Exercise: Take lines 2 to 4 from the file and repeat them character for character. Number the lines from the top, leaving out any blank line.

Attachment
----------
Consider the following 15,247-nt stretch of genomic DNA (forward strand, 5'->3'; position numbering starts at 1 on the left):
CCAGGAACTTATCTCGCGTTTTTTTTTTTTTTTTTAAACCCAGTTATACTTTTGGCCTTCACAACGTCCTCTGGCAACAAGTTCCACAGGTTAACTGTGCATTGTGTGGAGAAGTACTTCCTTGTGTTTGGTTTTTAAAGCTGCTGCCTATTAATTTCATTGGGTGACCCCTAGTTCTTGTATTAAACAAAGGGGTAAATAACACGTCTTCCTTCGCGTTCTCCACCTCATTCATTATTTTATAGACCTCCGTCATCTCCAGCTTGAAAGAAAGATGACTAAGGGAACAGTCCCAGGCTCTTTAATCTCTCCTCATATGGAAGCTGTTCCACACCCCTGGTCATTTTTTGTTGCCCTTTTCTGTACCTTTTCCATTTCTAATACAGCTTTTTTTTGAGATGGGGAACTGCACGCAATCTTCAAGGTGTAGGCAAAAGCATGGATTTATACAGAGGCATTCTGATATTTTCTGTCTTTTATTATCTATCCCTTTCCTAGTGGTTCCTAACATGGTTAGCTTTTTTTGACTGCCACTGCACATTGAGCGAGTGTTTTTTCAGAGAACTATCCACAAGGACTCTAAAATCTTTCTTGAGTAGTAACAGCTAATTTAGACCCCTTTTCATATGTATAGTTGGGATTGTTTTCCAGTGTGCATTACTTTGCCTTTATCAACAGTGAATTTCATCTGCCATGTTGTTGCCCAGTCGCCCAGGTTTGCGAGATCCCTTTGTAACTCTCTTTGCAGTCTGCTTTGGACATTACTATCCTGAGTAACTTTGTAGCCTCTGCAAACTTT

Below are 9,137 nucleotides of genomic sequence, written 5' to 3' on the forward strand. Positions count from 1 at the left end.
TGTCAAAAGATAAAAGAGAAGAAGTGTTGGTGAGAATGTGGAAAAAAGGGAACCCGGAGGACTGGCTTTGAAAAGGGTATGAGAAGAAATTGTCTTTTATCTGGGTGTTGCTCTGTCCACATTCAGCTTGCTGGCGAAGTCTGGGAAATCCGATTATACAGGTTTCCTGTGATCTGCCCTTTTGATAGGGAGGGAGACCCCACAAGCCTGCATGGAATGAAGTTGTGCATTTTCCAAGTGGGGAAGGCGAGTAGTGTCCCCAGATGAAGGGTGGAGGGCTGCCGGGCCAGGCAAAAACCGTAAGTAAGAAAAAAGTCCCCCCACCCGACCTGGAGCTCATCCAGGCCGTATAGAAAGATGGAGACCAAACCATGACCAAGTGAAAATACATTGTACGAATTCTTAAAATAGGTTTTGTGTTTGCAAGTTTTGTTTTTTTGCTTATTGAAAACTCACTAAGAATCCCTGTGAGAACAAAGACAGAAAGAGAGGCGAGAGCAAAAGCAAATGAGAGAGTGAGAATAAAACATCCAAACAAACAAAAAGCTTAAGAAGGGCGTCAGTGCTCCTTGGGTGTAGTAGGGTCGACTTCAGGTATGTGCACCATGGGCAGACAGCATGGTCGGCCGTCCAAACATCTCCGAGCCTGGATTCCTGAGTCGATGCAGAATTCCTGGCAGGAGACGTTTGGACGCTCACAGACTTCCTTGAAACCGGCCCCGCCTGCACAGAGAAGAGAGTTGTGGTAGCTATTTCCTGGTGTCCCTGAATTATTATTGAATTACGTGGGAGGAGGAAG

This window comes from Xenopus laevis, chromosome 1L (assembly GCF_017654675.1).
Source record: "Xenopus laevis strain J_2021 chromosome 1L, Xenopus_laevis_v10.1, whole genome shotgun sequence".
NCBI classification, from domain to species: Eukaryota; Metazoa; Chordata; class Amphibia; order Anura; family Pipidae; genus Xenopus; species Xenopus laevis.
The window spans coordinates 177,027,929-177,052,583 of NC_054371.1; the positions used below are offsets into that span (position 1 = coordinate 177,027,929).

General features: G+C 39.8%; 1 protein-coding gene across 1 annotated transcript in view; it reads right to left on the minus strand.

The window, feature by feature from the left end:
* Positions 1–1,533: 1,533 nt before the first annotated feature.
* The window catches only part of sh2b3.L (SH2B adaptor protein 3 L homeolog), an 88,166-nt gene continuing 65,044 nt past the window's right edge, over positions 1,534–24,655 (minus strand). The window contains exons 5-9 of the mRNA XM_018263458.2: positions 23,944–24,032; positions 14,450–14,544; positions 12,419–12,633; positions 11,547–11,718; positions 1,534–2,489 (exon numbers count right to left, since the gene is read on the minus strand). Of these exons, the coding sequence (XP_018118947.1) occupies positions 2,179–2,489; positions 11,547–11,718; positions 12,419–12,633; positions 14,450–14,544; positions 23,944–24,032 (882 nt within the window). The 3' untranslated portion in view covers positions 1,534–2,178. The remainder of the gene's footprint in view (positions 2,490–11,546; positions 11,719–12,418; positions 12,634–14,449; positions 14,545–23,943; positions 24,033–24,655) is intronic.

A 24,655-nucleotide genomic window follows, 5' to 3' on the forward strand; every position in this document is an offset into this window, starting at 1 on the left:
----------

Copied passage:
CCAGGAACTTATCTCGCGTTTTTTTTTTTTTTTTTAAACCCAGTTATACTTTTGGCCTTCACAACGTCCTCTGGCAACAAGTTCCACAGGTTAACTGTGCATTGTGTGGAGAAGTACTTCCTTGTGTTTGGTTTTTAAAGCTGCTGCCTATTAATTTCATTGGGTGACCCCTAGTTCTTGTATTAAACAAAGGGGTAAATAACACGTCTTCCTTCGCGTTCTCCACCTCATTCATTATTTTATAGACCTCCGTCATCTCCAGCTTGAAAGAAAGATGACTAAGGGAACAGTCCCAGGCTCTTTAATCTCTCCTCATATGGAAGCTGTTCCACACCCCTGGTCATTTTTTGTTGCCCTTTTCTGTACCTTTTCCATTTCTAATACAGCTTTTTTTTGAGATGGGGAACTGCACGCAATCTTCAAGGTGTAGGCAAAAGCATGGATTTATACAGAGGCATTCTGATATTTTCTGTCTTTTATTATCTATCCCTTTCCTAGTGGTTCCTAACATGGTTAGCTTTTTTTGACTGCCACTGCACATTGAGCGAGTGTTTTTTCAGAGAACTATCCACAAGGACTCTAAAATCTTTCTTGAGTAGTAACAGCTAATTTAGACCCCTTTTCATATGTATAGTTGGGATTGTTTTCCAGTGTGCATTACTTTGCCTTTATCAACAGTGAATTTCATCTGCCATGTTGTTGCCCAGTCGCCCAGGTTTGCGAGATCCCTTTGTAACTCTCTTTGCAGTCTGCTTTGGACATTACTATCCTGAGTAACTTTGTAGCCTCTGCAAACTTT

Below are 9,137 nucleotides of genomic sequence, written 5' to 3' on the forward strand. Positions count from 1 at the left end.
TGTCAAAAGATAAAAGAGAAGAAGTGTTGGTGAGAATGTGGAAAAAAGGGAACCCGGAGGACTGGCTTTGAAAAGGGTATGAGAAGAAATTGTCTTTTATCTGGGTGTTGCTCTGTCCACATTCAGCTTGCTGGCGAAGTCTGGGAAATCCGATTATACAGGTTTCCTGTGATCTGCCCTTTTGATAGGGAGGGAGACCCCACAAGCCTGCATGGAATGAAGTTGTGCATTTTCCAAGTGGGGAAGGCGAGTAGTGTCCCCAGATGAAGGGTGGAGGGCTGCCGGGCCAGGCAAAAACCGTAAGTAAGAAAAAAGTCCCCCCACCCGACCTGGAGCTCATCCAGGCCGTATAGAAAGATGGAGACCAAACCATGACCAAGTGAAAATACATTGTACGAATTCTTAAAATAGGTTTTGTGTTTGCAAGTTTTGTTTTTTTGCTTATTGAAAACTCACTAAGAATCCCTGTGAGAACAAAGACAGAAAGAGAGGCGAGAGCAAAAGCAAATGAGAGAGTGAGAATAAAACATCCAAACAAACAAAAAGCTTAAGAAGGGCGTCAGTGCTCCTTGGGTGTAGTAGGGTCGACTTCAGGTATGTGCACCATGGGCAGACAGCATGGTCGGCCGTCCAAACATCTCCGAGCCTGGATTCCTGAGTCGATGCAGAATTCCTGGCAGGAGACGTTTGGACGCTCACAGACTTCCTTGAAACCGGCCCCGCCTGCACAGAGAAGAGAGTTGTGGTAGCTATTTCCTGGTGTCCCTGAATTATTATTGAATTACGTGGGAGGAGGAAG